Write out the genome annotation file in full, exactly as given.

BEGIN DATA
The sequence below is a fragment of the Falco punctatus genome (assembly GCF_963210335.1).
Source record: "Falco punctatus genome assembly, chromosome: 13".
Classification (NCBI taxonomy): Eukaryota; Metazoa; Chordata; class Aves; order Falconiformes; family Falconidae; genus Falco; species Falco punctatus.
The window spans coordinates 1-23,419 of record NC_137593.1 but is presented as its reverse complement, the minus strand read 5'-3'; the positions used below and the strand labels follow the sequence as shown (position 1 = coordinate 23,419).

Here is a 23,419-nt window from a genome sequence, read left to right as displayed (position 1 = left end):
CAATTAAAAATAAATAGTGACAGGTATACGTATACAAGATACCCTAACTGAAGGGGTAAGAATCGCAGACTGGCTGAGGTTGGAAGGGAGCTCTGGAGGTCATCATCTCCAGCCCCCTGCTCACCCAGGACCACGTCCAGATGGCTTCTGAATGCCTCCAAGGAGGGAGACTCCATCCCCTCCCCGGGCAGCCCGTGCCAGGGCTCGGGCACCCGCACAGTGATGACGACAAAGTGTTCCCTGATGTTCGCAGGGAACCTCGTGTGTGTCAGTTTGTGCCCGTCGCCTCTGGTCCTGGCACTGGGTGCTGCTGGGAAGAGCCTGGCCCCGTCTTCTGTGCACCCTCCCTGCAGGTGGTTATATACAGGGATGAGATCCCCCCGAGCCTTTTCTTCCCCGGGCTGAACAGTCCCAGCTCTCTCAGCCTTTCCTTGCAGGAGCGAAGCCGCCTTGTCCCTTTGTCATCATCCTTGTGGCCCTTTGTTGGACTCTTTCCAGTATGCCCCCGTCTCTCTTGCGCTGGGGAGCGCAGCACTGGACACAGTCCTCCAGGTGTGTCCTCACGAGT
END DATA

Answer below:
The sequence below is a fragment of the Falco punctatus genome (assembly GCF_963210335.1).
Source record: "Falco punctatus genome assembly, chromosome: 13".
Classification (NCBI taxonomy): Eukaryota; Metazoa; Chordata; class Aves; order Falconiformes; family Falconidae; genus Falco; species Falco punctatus.
The window spans coordinates 1-23,419 of record NC_137593.1 but is presented as its reverse complement, the minus strand read 5'-3'; the positions used below and the strand labels follow the sequence as shown (position 1 = coordinate 23,419).

Here is a 23,419-nt window from a genome sequence, read left to right as displayed (position 1 = left end):
CAATTAAAAATAAATAGTGACAGGTATACGTATACAAGATACCCTAACTGAAGGGGTAAGAATCGCAGACTGGCTGAGGTTGGAAGGGAGCTCTGGAGGTCATCATCTCCAGCCCCCTGCTCACCCAGGACCACGTCCAGATGGCTTCTGAATGCCTCCAAGGAGGGAGACTCCATCCCCTCCCCGGGCAGCCCGTGCCAGGGCTCGGGCACCCGCACAGTGATGACGACAAAGTGTTCCCTGATGTTCGCAGGGAACCTCGTGTGTGTCAGTTTGTGCCCGTCGCCTCTGGTCCTGGCACTGGGTGCTGCTGGGAAGAGCCTGGCCCCGTCTTCTGTGCACCCTCCCTGCAGGTGGTTATATACAGGGATGAGATCCCCCCGAGCCTTTTCTTCCCCGGGCTGAACAGTCCCAGCTCTCTCAGCCTTTCCTTGCAGGAGCGAAGCCGCCTTGTCCCTTTGTCATCATCCTTGTGGCCCTTTGTTGGACTCTTTCCAGTATGCCCCCGTCTCTCTTGCGCTGGGGAGCGCAGCACTGGACACAGTCCTCCAGGTGTGTCCTCACGAGT